Using UV for adhesive bonding
UV light can also be used constructively in materials processing. Light-cured materials are used as adhesives (primarily for glass, plastic, metal, and ceramic), conformal coatings for electronics and thick decorative purposes, encapsulants for electronics, especially on flexible circuits, potting compounds, masking materials and gaskets to seal against moisture.
Light-curable adhesives cure in seconds on exposure to longwave ultraviolet and/or visible light. They optimise assembly speed, increase product throughput and enable 100 percent in-line inspection. They are suitable for bonding plastics, metal, glass and other substrates. They find many applications in electronics, medical device assembly, aerospace, opto-electronics, optics, automotive and electronic displays.
Light-curing equipment includes spot lamps (for small areas), flood Lamps (for larger areas) and conveyors (for large-scale production). Radiometers are used for measuring light intensity.
Light-curable materials (LCMs) used as adhesives are usually one-component mixtures of oligomers, monomers, photoinitiators and modifiers (hardness modifiers, colorants, fluorescing agents, thickeners, wetting agents, etc.). Over 95 percent of LCMs in the Intertronics Dymax range are acrylates (a urethane backbone with an acrylic functional group). The balance are cationic epoxies. These acrylates and cationic epoxies are, aside from being light curable, significantly different from traditional acrylics and epoxies. The two chemistries also vary in many ways from each other.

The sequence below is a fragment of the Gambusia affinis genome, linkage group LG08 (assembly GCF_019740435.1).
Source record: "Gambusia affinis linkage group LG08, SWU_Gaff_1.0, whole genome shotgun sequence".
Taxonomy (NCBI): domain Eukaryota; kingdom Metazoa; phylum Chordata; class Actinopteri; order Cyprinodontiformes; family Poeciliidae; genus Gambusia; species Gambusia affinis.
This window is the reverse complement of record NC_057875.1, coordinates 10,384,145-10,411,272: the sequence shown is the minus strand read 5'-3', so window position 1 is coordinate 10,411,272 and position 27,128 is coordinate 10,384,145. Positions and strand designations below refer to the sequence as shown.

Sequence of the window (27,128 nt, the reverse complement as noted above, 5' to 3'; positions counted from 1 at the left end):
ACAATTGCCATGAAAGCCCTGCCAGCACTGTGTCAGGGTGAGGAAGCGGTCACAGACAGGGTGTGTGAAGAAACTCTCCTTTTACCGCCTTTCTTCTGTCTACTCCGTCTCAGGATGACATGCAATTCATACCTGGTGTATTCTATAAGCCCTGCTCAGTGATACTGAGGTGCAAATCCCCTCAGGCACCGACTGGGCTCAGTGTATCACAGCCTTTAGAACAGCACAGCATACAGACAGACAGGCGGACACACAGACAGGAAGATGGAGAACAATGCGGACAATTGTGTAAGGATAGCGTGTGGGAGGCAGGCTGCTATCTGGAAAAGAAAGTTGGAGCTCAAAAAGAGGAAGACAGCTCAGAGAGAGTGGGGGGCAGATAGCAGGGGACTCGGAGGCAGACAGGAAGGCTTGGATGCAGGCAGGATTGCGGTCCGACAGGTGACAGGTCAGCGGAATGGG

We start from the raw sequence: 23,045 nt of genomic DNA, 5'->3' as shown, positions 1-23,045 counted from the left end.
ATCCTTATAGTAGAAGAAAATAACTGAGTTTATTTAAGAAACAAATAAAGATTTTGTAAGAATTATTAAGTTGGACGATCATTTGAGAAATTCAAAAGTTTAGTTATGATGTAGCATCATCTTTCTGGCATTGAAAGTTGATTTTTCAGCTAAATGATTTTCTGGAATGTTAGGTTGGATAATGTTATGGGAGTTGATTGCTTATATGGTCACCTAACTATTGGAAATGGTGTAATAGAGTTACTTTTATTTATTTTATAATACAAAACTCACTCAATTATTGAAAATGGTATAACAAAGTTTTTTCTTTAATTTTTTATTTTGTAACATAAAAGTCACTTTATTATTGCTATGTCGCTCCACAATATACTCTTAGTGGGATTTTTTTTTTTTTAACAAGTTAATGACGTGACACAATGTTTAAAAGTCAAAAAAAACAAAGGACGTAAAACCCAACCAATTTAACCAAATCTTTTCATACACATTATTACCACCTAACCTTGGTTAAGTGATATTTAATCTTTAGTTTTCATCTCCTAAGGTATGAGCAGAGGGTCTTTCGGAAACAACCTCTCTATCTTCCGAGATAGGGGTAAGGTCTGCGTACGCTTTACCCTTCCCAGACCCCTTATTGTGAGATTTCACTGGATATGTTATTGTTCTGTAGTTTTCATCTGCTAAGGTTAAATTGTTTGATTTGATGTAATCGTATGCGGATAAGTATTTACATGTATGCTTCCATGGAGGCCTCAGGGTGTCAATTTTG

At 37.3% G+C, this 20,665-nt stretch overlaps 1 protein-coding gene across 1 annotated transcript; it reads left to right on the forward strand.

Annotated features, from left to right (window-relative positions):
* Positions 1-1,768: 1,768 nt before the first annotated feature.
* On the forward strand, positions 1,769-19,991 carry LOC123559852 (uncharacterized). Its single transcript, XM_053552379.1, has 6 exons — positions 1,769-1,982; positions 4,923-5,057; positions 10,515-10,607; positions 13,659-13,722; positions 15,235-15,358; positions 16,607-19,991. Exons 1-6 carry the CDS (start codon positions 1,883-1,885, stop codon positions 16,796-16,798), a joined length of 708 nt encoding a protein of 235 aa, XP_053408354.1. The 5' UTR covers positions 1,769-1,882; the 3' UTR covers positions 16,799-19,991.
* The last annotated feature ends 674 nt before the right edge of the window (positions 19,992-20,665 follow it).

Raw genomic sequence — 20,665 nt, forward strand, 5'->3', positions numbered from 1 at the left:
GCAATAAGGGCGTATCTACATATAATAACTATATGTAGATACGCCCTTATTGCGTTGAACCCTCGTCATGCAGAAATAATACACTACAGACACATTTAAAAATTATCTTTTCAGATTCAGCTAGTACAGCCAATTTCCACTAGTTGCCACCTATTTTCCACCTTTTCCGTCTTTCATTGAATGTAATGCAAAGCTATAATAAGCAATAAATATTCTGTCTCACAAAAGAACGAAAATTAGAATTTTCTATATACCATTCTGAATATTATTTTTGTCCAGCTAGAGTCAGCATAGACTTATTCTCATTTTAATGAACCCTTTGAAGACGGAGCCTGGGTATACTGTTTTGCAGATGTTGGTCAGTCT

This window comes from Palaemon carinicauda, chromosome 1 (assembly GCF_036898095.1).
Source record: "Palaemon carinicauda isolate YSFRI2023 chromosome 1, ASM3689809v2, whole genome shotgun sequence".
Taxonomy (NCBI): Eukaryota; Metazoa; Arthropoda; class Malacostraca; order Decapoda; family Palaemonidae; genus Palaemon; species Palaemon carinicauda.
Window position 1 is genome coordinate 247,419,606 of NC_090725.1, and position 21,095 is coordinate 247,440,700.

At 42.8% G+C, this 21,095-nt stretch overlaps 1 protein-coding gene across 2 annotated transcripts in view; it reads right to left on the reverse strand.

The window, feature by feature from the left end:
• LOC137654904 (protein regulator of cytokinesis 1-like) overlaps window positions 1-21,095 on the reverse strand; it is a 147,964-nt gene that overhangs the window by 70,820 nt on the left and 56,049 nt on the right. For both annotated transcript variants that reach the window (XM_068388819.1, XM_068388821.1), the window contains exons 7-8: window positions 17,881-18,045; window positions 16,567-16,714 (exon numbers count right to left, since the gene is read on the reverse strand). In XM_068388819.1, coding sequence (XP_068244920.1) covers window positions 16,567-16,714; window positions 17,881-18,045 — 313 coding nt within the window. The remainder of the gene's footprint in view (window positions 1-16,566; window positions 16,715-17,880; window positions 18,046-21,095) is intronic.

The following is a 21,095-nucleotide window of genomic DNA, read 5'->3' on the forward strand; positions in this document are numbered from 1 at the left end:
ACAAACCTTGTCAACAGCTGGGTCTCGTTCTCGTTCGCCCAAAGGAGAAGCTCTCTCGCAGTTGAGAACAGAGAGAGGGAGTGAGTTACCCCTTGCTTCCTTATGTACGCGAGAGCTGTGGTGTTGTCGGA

Most recently, LEDs are being used to cure adhesives, coatings and temporary masking products. These are optimised for use with UV curing lamps manufactured with LEDs, which can offer significant advantages over conventional UV lamp curing systems.These advantages include:
- cooler curing temperatures
- lower intensity degradation over time
- more consistent cure results
- lower energy consumption
- reduced costs
However, LED-based UV curing lamps provide specific narrow bandwidth UV light, which is not always optimal for adhesives which have been designed to react to broad spectrum UV lamps.
Therefore, unique adhesives have been specially formulated or tested to cure with LED UV curing lamps. They range from fast to ultra-fast cure speeds, to accommodate specific medical device, electronic, and industrial assembly needs. Table 1 shows a range of LED-curable adhesives from the Dymax range, specifically targeting medical devices.
You may also want to read:
- DryFlex: A UV resistance test for plastics [PDF]
- Intertronics/Dymax: Comprehensive Guide to Dymax UV Light Curing Technology [PDF]
- Intertronics: Dymax LED UV light curing adhesives
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2 Responses to “Plastics Under the UV Spotlight”
How do we estimate life of plastic material exposed in UV test chamber to the real outdoor weathering conditions?
UVC does not exist naturally within the earth’s surface.
“More-energetic, shorter-wavelength “extreme” UV below 121 nm ionizes air so strongly that it is absorbed before it reaches the ground”. “Short-wave, germicidal, completely absorbed by the ozone layer and atmosphere “